By 2021, two-thirds of Tunisians associated democracy with instability, indecision and a weak economy, according to an Arab Barometer survey.
When Mr. Saied seized power a year ago, celebrations erupted in the streets of the capital, Tunis. Polls showed an overwhelming majority of Tunisians supported his actions, even as opponents and analysts called them a coup. But he declared his power grab necessary to fulfill the long-unmet goals of the revolution and rid the country of corruption.
“If you tell me about democracy or human rights and all that stuff, we haven’t seen any of it in the last 10 years,” said Rafaa Baouindi, 50, a bank employee who cast a “yes” vote in downtown Tunis on Monday. “What is happening today, I call it a new era, in a good sense. It can’t be worse than it was over the last decade.”
He said he did not mind the Constitution’s concentration of powers in the hands of the president. “A boat needs one captain,” he said. “Personally, I need one captain.”
For supporters, an added spur to voting for Mr. Saied’s new Constitution was the dread that Ennahda, the Islamist political party that dominated Parliament before Mr. Saied dissolved it, would return to power. Mr. Saied and his backers stoked that longstanding fear among secular Tunisians during the lead-up to the referendum.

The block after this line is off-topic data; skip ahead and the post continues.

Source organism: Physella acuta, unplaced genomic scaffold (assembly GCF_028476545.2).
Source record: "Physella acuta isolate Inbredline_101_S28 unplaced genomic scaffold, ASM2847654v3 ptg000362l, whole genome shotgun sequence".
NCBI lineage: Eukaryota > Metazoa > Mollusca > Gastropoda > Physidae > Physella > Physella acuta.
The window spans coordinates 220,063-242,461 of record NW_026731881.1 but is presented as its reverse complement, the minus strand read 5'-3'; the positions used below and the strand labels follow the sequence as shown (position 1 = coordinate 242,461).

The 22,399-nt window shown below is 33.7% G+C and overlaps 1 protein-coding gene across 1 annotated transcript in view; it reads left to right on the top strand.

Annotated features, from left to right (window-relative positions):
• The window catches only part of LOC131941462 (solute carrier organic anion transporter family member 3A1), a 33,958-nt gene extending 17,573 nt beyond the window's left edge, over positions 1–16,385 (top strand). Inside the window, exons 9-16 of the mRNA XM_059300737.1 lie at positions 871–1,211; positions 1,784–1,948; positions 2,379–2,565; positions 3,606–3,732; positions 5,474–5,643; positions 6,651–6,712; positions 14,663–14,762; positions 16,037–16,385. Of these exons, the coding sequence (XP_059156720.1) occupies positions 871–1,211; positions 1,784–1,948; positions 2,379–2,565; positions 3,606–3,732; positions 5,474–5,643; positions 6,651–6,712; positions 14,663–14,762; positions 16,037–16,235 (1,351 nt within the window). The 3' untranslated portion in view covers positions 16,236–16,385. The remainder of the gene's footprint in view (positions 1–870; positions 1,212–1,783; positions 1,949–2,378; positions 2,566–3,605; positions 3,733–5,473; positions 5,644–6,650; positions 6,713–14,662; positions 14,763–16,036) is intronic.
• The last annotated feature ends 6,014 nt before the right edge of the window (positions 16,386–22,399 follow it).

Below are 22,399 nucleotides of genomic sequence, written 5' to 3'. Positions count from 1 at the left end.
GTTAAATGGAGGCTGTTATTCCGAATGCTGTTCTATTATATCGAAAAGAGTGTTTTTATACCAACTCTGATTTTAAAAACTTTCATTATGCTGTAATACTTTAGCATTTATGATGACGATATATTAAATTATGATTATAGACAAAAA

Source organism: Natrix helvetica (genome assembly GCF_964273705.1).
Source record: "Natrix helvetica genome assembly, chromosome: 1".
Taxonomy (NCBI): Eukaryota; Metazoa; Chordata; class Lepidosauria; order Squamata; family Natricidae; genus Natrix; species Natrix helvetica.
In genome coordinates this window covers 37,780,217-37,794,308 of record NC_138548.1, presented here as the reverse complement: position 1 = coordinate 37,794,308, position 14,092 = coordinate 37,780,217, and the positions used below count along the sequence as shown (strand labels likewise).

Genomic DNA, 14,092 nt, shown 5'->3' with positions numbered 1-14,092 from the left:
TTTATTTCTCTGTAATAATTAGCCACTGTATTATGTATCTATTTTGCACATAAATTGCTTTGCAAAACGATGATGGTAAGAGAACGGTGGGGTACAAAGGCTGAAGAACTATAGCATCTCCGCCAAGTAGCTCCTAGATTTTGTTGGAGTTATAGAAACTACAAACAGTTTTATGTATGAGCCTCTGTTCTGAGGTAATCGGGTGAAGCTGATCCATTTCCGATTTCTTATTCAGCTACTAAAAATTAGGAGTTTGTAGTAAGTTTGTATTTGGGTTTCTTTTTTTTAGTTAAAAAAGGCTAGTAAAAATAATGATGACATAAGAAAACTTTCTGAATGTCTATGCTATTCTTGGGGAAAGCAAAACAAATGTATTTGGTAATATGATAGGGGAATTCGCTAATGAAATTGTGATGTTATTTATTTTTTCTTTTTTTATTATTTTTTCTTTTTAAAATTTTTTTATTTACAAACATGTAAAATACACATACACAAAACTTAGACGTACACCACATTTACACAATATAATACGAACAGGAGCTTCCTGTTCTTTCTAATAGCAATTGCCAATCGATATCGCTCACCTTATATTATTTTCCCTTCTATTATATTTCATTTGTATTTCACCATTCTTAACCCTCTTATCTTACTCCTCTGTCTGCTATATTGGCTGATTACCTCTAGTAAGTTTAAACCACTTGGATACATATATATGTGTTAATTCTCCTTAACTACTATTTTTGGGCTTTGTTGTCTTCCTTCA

The low turnout, however, reflects the weakening of Mr. Saied’s popular support over the last year, as the economy declined, corruption flourished and the president grew increasingly authoritarian.
Tunisians questioned his focus above all else on putting a new Constitution in place and making other political reforms at a time when the government was struggling to pay wages, the price of bread and other staples were soaring as a result of the war in Ukraine, and decent jobs still seemed far out of reach for many Tunisians.
Mr. Saied lost more support when he started to rule almost exclusively by decree, jailing opponents and critics and using military courts to try them, placing restrictions on the news media and seizing control of formerly independent bodies such as the country’s top judicial oversight council and the elections authority.
Souring on his one-man rule, all but about half a million Tunisians ignored Mr. Saied’s calls to participate in an online survey about the country’s future. But the opposition remained fragmented, and failed to offer credible alternatives to Tunisians with misgivings about Mr. Saied.
Still, the passage of the referendum — if by no means the resounding victory Mr. Saied might have hoped for — was widely expected. Mr. Saied appointed the board of the formerly independent elections authority as well as the committee that drafted the new Constitution, and no minimum participation was required for the referendum to pass.
Those who campaigned against the proposal said the entire process was tilted toward the “yes” side, with government ministers calling for Tunisians to support the new Constitution and state-funded media largely featuring pro-Saied voices.
Massinissa Benlakehal contributed reporting from Tunis, Tunisia.